YARDLEY BOROUGH >> The American Legion is asking borough council to pass a resolution limiting the use of the flagpole in front of borough hall to flying only the American flag.

Post 317 Commander Ted Smith, representing more than 300 members of the Knowles-Doyle American Legion Post on South Main Street, told Council this week that the American flag is the only banner that should be flying from the pole, which he said was designed to fly only one flag at a time.

According to Smith, the Sons of the American Legion paid for the original installation of the flagpole and continue to assume maintenance and responsibility for the pole. The unit, he said, also is responsible for raising and lowering the flag.

“The flagpole was installed for the sole purpose of honoring and showing respect to those individuals named on the World War II monument, which is located next to the flagpole,” noted Smith.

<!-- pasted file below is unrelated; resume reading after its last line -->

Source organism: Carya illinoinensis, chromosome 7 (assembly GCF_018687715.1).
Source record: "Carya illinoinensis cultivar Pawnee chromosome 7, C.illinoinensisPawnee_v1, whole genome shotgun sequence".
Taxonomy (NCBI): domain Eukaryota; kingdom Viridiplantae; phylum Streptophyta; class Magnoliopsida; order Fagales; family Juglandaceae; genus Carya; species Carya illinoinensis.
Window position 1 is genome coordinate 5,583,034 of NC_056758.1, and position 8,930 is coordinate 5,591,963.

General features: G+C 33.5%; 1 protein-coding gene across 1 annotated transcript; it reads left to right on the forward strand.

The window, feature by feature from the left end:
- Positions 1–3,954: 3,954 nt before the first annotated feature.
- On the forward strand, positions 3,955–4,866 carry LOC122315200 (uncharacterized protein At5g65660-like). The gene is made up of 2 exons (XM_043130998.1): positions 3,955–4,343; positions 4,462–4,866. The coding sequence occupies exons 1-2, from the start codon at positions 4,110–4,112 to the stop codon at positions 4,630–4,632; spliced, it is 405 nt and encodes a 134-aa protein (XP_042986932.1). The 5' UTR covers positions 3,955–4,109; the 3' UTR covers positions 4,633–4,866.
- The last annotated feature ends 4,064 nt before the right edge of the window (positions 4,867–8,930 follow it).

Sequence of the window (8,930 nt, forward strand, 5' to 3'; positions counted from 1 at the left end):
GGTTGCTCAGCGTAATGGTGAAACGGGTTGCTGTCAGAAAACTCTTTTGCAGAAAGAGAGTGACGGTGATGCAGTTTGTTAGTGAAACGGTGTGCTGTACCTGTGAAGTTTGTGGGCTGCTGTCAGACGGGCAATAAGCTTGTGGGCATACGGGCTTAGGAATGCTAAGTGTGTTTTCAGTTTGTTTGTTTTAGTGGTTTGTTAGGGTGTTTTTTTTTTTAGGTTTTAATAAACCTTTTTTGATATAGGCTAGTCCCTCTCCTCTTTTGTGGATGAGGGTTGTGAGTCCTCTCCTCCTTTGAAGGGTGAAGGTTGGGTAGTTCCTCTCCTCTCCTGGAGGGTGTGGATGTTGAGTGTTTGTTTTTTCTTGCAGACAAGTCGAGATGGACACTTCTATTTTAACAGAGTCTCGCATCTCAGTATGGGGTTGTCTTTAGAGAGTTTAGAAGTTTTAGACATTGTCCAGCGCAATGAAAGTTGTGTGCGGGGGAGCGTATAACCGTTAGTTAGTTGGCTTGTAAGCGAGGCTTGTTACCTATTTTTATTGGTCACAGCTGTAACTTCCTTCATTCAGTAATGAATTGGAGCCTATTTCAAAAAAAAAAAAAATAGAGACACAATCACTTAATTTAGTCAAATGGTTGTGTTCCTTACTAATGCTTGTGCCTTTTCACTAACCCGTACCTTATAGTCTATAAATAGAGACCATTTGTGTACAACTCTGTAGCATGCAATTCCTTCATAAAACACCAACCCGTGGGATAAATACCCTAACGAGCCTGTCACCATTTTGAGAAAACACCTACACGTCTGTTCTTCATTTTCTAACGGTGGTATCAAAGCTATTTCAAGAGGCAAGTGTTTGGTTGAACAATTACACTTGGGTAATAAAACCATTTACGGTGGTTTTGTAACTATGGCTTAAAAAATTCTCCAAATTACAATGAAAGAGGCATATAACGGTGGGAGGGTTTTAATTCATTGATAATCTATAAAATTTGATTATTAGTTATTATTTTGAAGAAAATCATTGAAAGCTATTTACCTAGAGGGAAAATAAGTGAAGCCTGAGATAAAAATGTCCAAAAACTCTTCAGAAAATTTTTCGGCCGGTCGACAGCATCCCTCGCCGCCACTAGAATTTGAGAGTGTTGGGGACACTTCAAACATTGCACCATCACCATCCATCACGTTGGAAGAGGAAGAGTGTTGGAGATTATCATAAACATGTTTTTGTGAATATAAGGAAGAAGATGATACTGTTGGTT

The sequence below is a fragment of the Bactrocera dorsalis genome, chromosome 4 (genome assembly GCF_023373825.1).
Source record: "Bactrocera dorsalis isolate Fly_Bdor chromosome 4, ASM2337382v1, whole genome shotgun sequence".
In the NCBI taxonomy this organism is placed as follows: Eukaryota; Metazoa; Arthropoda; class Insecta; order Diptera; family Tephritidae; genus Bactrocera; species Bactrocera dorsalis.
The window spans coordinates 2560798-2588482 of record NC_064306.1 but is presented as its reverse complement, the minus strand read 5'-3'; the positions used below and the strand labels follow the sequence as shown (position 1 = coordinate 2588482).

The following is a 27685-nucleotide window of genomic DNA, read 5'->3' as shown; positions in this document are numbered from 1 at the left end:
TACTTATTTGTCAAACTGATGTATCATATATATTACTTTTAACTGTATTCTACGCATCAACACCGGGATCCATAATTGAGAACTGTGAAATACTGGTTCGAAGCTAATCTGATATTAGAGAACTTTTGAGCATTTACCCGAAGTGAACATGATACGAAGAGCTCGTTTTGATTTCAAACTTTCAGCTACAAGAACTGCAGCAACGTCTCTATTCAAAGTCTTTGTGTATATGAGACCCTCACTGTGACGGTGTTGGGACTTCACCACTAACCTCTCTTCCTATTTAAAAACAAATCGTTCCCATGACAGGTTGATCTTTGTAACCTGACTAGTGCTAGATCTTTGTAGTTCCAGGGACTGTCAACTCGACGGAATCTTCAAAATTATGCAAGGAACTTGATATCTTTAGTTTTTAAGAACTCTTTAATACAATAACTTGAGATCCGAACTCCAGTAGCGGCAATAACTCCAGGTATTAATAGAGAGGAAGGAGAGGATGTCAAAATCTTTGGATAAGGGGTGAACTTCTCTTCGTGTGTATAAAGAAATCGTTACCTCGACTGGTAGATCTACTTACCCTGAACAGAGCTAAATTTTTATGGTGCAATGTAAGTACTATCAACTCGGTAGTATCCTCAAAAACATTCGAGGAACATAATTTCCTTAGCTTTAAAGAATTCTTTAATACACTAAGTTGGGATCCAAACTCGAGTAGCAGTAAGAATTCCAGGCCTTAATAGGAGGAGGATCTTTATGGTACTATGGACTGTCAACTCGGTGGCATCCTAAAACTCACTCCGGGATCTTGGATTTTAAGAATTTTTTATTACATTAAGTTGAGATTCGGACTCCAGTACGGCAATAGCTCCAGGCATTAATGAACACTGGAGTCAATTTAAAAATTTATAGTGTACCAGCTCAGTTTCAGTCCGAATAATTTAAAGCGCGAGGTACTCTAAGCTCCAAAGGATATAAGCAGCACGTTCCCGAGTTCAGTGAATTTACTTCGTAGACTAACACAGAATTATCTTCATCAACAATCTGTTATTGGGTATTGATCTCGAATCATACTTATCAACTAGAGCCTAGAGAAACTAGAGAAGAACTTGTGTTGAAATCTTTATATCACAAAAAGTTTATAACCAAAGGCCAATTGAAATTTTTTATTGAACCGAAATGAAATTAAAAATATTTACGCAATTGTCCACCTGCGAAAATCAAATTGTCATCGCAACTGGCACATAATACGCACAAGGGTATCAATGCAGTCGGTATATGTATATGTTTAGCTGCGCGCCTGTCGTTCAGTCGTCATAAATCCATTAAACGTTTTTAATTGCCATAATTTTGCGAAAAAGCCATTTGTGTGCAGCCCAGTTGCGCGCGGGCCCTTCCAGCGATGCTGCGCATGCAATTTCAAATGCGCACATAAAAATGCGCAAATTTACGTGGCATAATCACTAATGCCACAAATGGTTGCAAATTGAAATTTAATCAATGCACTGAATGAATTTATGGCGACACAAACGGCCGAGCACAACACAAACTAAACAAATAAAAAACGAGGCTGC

“This monument honors those individuals who served our country and sadly made the ultimate sacrifice. Those heroes never returned to the town of which they were members of,” he said.

“In keeping with the original intent of this pole and monument, I’m here to ask you to pass a resolution that moving forward to permit only the American flag to be flown on this dedicated flagpole,” Smith told council.

“Please be assured that the Sons of the American Legion, the Legion and its auxiliary units, as members of this community, not only support our honored veterans, but also their families, community members and the children of this community.”

With that said, Smith said the American Legion fully encourages and defends anyone’s right to fly the flag of the organization that represents their beliefs and convictions.

“We kindly ask moving forward that organizations consider using the borough flagpole located at Buttonwood Park for their flag to be flown,” said Smith.

In June, the council raised the Progress Pride flag for the first time on the borough hall flagpole. Throughout Pride Month, the flag flew just below the American flag in a symbol of LGBTQ+ pride, unity and accomplishment.

Council took no action on the Legion’s request, referring the issue to its community outreach committee for further discussion.

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